27. PS — Alitalia’s seats are lie-flat of course — I just meant that they are facing straight, not angled – so they really take up a lot of space, and your legs are not cramped in the least. Direct aisle access from every seat. It beats the seat layout of US, Delta, American, Continental etc

  28. Swiss is very consistent in business, and I’ve found their service to be very attentive. Lie-flats were always there in my TATL experiences.

  29. Aside from having window seats without aisle access, the business product on LA on the 787 is solid. Great selections of Chilean and Argentinian wines and shockingly good service including a breakfast order card. Within 15 minutes of waking up after 7 hours of sleep, my breakfast appeared exactly as ordered. They also have an express dinner service for those who want to maximize sleep.

    They give out Salvatore Ferragamo amenity kits as well (which you seem partial to judging by your other post on F service).

  30. I fly from the USA to Perth West Australia several times a year. For business class product, Singapore (no surprise) and ANA (surprise?) are really good. If you connect in Bangkok, Thai is pretty good. United tries, but their lie-flat beds force anyone over 5 ft 5 inches to sleep at an angle. My wife likes them, but it doesn’t work for me.

  31. Delta does fly some A330’s TATL, CDG-JFK and MSP-AMS come to mind. Those also have reverse herringbone

  32. I agree with you on EVA. I just completed an extensive award trip, and their J seat is fantastic — but only on the 777-300ER. On all other planes the seats are comfortable, but not full-flat. The service was excellent regardless of the equipment.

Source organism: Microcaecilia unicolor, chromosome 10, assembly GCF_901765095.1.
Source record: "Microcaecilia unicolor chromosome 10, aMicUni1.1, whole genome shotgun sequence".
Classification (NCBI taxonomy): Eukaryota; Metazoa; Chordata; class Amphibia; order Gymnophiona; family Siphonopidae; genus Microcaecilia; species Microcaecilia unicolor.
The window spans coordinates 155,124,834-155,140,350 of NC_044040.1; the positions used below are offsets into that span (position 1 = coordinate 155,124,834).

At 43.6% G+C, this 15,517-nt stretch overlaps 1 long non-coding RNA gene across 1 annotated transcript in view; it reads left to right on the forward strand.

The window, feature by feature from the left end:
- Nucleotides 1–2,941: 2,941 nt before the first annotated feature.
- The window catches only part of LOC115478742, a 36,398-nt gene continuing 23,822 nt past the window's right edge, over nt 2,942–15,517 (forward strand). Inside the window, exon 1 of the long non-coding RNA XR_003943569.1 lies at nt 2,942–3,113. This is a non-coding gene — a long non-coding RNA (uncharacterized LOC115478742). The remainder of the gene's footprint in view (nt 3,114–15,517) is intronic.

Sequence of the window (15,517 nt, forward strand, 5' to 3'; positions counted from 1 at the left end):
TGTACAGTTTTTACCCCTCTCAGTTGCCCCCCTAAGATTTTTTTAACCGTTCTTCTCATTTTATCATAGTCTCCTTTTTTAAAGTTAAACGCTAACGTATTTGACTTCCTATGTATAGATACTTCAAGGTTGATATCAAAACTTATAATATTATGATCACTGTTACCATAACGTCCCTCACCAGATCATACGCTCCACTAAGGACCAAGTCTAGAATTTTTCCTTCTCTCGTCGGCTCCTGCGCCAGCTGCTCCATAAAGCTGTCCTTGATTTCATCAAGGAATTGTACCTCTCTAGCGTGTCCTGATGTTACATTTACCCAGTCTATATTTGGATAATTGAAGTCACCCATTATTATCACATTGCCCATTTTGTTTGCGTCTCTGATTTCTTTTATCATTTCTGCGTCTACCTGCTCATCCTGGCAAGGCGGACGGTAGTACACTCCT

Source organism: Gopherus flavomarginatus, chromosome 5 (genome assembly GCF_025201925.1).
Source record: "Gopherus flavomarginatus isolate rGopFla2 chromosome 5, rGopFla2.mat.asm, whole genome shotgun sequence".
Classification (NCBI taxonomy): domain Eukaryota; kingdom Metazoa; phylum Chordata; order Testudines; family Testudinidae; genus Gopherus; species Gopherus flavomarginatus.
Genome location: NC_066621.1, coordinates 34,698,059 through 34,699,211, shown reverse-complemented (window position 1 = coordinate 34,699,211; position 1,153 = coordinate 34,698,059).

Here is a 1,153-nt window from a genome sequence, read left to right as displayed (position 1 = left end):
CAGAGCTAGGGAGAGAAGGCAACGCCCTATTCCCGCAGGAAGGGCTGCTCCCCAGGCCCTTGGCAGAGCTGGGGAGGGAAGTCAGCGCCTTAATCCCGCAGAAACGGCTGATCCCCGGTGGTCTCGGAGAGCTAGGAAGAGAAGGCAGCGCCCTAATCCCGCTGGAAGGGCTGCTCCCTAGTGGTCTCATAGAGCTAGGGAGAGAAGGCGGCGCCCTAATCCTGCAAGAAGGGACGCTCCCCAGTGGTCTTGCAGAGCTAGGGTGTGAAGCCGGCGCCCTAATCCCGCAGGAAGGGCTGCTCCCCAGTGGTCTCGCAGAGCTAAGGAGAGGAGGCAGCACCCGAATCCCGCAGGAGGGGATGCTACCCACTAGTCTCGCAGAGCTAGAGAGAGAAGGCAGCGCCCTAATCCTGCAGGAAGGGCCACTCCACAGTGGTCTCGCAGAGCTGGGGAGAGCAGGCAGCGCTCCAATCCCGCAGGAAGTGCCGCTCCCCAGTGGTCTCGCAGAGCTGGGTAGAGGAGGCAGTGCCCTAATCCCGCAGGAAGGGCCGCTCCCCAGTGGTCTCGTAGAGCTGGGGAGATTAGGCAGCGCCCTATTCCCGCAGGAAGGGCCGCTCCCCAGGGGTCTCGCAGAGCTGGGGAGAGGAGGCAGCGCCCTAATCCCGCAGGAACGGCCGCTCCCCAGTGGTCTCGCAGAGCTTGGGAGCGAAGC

The EVA Royal Laurel seat is an interesting design. They’re a very tightly herringboned 1-2-1 layout, to the point where you feel almost like you’re in a cocoon. The screen swings out on a hinge so it’s big and close to you, but can’t be used for takeoff and landing. (If you’re in the middle, though, you can clearly see your row-mate’s screen.) They also have RCA video and audio inputs for the screen, which was surprising and the first time I’ve seen that. And they have a folding tray table that is the largest I’ve seen in J — bigger than most F trays. Also, their pre-order food was very good; better than Thai F (which was overcooked and tasted weird).

    I don’t know if you’re ever interested in guest trip reports, but I just did this routing and took a bunch of pictures, though mostly of the food:

    LH F 747-400 BOS-FRA
    TG F A380-800 FRA-BKK
    BR J 777-300ER BKK-TPE

    BR J A330-300 TPE-ICN
    OZ F 747-400M ICN-FRA
    LH F A340-600 FRA-BOS

    My biggest surprises were 1) how awful TG’s F service was; it was worse than business service I’ve had on United(!), and 2) how incredibly awesome every aspect of LH’s service was.

    I know you’ve had problems with LH in the past, so maybe we got lucky or they turned things around. The new 747-400 F cabin experience was the most singularly incredible flight I’ve been on. Only two other seats were booked, so it was like being on our own private plane. The bed was incredibly comfortable, the food excellent, and the service very professional. At one point we had a question about the wines, and our flight attendant insisted on opening all eight and having us taste them all. (The way back was also excellent. We only had one other guest in the cabin, but the old-style seats and the A340 wide cabin just don’t have the same privacy.)